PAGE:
What Is Dyspraxia?

Dyspraxia is a neurodevelopmental condition that affects a person's motor skills. Also known as developmental coordination disorder (DCD), dyspraxia affects about 6% of school-aged children. The condition first appears in childhood but can persist into adulthood.

Dyspraxia can affect several types of motor skills children and adults use on a daily basis, including:

  • Gross motor skills: These are larger, coordinated movements, such as running, hopping and catching or kicking a ball.
  • Fine motor skills: These are smaller, controlled movements, such as using scissors, writing, and buttoning a shirt.
  • Motor planning: This involves multi-step or successive movements, such as tying a shoe.

People with dyspraxia often struggle with balance and coordination in addition to difficulties with motor skills.

Symptoms of dyspraxia

Early on in life, children with dyspraxia may have delays in learning to crawl or walk. They may also have issues with feeding or dressing themselves and may require more assistance in these areas compared to other children their age.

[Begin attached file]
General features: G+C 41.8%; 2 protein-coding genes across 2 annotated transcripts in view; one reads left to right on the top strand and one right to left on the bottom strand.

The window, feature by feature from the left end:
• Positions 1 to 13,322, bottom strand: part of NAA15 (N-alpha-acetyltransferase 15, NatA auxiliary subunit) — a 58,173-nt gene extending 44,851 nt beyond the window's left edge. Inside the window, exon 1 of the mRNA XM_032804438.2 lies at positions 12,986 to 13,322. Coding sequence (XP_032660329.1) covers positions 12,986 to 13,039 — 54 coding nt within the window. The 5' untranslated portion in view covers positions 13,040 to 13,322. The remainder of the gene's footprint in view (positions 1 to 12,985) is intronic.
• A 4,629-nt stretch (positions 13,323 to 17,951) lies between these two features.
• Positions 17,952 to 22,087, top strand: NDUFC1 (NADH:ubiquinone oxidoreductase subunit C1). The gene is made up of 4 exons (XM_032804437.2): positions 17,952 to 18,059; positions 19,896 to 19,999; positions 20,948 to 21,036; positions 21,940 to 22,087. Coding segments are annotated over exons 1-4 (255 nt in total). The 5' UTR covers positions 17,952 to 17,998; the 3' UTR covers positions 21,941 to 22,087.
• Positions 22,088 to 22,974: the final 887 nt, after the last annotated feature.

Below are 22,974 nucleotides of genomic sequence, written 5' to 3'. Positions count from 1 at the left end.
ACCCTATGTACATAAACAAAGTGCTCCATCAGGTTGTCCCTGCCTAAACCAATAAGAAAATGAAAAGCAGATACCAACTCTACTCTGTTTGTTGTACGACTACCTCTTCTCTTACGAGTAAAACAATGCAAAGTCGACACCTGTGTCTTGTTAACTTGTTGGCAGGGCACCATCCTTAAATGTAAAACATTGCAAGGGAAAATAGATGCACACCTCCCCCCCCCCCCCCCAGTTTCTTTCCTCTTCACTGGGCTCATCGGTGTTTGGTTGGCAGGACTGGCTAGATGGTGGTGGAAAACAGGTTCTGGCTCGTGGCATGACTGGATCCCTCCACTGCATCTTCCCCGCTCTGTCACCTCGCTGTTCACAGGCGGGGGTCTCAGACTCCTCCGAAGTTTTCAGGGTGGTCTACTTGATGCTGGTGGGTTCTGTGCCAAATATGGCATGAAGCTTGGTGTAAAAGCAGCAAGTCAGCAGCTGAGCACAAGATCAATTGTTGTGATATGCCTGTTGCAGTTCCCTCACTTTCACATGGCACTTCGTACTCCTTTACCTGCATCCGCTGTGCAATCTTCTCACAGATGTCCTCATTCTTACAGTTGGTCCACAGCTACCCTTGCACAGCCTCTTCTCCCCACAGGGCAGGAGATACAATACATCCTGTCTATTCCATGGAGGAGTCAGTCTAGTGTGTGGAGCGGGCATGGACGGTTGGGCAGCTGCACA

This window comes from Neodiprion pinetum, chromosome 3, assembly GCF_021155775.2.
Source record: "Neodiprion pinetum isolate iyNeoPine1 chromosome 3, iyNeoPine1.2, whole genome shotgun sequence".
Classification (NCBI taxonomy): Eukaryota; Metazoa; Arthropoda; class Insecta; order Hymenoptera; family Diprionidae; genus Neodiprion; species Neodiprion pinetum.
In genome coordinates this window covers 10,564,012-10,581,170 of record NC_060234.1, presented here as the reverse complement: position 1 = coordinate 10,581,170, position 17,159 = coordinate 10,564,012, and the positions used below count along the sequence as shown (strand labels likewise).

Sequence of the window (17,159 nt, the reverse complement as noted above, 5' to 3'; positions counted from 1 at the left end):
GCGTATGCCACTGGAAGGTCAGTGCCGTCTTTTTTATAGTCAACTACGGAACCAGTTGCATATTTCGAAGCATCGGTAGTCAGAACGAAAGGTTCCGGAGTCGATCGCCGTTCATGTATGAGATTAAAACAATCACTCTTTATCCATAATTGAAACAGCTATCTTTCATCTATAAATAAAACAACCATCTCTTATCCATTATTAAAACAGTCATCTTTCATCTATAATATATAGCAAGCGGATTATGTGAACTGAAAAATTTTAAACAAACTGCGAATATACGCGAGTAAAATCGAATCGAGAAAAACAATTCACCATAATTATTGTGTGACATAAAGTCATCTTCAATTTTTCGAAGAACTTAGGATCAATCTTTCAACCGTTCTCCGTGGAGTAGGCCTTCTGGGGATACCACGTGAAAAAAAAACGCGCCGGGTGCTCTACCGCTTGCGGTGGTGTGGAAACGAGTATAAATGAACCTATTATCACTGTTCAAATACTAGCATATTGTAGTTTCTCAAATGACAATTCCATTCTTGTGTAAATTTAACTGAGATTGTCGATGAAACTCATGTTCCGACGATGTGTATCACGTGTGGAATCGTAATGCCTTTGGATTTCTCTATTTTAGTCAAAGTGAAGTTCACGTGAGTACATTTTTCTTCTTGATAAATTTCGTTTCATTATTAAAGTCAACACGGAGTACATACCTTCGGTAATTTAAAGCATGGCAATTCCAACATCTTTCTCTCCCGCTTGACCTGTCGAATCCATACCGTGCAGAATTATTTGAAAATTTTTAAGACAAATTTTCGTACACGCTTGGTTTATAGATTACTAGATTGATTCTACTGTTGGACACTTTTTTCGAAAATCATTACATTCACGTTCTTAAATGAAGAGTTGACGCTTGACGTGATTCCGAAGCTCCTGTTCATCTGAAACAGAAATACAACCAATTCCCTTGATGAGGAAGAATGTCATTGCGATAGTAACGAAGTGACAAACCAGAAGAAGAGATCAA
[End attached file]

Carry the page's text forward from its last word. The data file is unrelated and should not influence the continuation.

As they reach school age, a child with dyspraxia typically struggles with fine motor skills like writing and drawing. They may also display lower performance in sports and other physical activities requiring coordination compared to their peers.

Symptoms of dyspraxia in adults may include poor posture, fatigue, clumsy movements, poor hand-eye coordination and trouble with planning and organization.

Other signs and symptoms commonly associated with dyspraxia include:

  • Restlessness
  • Problems with speech and enunciation
  • Problems with vision and perception
  • Difficulty reading, writing and speaking
  • Poor short-term memory
  • Trouble with social skills
  • Emotional and behavioral problems
  • Low self-esteem

Dyspraxia diagnosis

The signs of dyspraxia can vary widely from one child to another, especially since so many factors can potentialy affect an individual's rate of development. While healthcare providers may suspect an issue like dyspraxia early on, a definitive diagnosis usually isn't made until a child is at least 5 years old.

Treatments for dyspraxia

Dyspraxia isn't curable, but treatments can lead to significant improvements. The earlier a person with dyspraxia begins treatment, the better their prognosis is. Some of the treatment options for dyspraxia include:

  • Occupational therapy
  • Physical therapy
  • Speech therapy
  • Perceptual motor training
  • Equine therapy